“We don’t think that the isolation from the Ethiopian government is going to help at this point,” Rice said.
Supporters of the bill complain that the administration has given too much deference to Ethiopia because of its anti-terrorism support.
“Unfortunately, the Bush administration’s approach to strengthening and building bilateral ties with Ethiopia has been shortsighted and narrow,” said Sen. Russ Feingold (D-Wis.).
“As in other parts of the world, the administration’s counter-terrorism agenda dominates the relationship, while poor governance and human rights concerns get a pass.”
Although the impetus of the bill began after the 2005 crackdown, alleged human rights abuses by Ethiopian troops in the Ogaden region, which is largely populated by ethnic Somalis, have increased support for the bill among groups like Human Rights Watch.
That group released a report this month critical of the treatment of civilians in the Ogaden state. The report accused government security forces of raping, torturing and killing civilians who have refused to move out of region.
“While one might quibble with some of the specific provisions of the bill, the administration’s opposition to it is grounded mostly in an indefensible desire to avoid upsetting its cozy relationship with the Ethiopian government,” said Albin-Lackey of Human Rights Watch.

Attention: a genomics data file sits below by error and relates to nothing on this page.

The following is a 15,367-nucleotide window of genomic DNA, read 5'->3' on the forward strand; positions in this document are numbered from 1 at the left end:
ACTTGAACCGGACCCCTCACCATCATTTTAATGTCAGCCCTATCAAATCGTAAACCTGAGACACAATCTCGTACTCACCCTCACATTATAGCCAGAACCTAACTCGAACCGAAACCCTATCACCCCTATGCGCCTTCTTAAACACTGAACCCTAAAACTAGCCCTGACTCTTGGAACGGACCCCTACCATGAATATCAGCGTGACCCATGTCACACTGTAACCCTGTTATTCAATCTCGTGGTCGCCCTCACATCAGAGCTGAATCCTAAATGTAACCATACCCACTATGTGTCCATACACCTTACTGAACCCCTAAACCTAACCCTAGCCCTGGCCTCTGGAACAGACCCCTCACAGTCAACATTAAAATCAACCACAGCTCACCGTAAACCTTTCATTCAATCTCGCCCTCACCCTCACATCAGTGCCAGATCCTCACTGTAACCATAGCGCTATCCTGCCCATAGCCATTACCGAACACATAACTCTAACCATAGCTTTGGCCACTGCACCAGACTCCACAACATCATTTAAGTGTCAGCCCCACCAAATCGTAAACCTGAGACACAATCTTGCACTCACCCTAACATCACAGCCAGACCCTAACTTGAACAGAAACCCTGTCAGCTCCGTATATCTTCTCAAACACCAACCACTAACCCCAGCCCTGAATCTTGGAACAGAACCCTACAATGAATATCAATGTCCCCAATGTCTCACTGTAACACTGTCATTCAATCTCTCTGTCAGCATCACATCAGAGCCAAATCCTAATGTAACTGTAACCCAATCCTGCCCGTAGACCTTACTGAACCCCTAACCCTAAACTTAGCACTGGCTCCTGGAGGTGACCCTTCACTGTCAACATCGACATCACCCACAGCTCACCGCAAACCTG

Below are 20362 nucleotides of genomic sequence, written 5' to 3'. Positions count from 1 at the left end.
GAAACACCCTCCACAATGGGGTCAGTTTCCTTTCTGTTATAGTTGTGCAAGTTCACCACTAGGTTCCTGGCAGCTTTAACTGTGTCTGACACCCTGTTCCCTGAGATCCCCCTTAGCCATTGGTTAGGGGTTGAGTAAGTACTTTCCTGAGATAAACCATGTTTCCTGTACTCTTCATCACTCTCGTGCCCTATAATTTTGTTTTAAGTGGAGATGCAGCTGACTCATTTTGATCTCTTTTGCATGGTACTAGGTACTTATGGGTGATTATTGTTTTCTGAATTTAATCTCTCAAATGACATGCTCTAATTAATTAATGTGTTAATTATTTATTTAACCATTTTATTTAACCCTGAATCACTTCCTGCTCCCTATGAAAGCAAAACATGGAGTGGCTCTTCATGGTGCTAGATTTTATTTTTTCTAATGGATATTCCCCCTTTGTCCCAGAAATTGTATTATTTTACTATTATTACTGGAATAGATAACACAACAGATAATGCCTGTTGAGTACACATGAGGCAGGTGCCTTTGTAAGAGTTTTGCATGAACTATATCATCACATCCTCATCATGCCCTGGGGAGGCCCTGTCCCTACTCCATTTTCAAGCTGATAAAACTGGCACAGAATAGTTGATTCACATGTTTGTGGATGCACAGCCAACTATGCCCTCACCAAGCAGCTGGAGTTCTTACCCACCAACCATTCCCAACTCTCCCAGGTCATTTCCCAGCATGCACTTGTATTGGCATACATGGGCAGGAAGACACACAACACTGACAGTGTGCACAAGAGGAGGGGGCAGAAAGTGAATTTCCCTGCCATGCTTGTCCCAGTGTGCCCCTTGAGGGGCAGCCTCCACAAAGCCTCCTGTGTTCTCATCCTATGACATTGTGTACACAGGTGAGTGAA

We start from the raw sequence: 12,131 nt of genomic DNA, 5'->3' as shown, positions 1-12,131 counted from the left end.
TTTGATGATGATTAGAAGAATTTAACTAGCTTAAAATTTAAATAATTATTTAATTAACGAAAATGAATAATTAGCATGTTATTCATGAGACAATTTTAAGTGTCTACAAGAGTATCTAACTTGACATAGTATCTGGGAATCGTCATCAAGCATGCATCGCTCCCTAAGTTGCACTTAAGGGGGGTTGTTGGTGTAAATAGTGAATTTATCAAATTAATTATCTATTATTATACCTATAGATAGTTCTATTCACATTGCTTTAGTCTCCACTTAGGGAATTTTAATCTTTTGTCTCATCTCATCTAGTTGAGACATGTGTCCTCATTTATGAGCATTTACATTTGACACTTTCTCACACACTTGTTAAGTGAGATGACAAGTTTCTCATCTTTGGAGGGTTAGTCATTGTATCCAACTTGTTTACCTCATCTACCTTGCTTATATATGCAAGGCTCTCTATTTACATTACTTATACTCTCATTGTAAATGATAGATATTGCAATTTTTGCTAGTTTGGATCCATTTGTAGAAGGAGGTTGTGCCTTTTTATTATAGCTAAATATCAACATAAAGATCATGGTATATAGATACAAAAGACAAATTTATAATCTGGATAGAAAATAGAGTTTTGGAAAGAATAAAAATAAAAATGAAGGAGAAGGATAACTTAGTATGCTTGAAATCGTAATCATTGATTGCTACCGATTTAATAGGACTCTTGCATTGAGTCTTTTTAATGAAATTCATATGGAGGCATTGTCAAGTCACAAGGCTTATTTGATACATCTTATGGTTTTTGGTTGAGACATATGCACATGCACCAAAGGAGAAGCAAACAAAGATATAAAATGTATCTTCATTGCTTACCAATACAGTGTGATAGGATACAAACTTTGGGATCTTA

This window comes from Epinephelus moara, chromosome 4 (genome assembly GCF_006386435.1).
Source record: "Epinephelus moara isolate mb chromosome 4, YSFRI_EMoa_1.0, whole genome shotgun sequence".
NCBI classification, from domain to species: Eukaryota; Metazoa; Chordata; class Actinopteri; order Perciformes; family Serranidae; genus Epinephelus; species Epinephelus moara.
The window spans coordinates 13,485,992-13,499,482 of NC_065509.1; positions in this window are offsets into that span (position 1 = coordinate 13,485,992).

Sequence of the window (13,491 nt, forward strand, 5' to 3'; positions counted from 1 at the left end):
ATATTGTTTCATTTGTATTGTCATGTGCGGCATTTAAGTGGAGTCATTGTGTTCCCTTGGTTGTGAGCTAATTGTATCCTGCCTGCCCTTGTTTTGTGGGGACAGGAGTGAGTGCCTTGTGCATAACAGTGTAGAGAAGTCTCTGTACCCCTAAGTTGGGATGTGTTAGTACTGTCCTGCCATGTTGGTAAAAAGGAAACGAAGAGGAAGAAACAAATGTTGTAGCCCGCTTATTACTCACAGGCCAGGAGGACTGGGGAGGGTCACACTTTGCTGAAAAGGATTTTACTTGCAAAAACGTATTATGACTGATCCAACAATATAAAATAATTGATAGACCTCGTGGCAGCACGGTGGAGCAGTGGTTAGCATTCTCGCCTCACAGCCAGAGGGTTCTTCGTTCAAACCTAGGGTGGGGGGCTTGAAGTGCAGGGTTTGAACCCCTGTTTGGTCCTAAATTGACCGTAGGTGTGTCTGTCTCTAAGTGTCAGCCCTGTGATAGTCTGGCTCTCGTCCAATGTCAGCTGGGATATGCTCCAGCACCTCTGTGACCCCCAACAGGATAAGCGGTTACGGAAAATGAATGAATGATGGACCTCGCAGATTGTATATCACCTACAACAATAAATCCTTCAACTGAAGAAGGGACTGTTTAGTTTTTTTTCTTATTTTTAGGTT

In the interview with Ethiopian TV, Rice said she planned to push government officials during her visit to ensure civilians in the region were protected from abuse.
“Tragic events like those in the Ogaden region have happened, but you have to hold every player accountable,” said Assefa. “In regards to this bill, this is clearly not the case.”
Mesfin Ayenew, executive director of the Ethiopian Center for Public Advocacy, said the legislation was too heavy-handed and could create a rift between the U.S. and the Ethiopian governments.
In addition to threatening to withhold aid, the bill would provide $20 million each year for two years for programs fostering human rights, democratization and economic development.
“The bill goes beyond being a statement of concern because it attempts to micromanage the policies of Ethiopia,” Ayenew said. “Congress has a right to state its concerns, but this bill undermines the sovereignty of government.”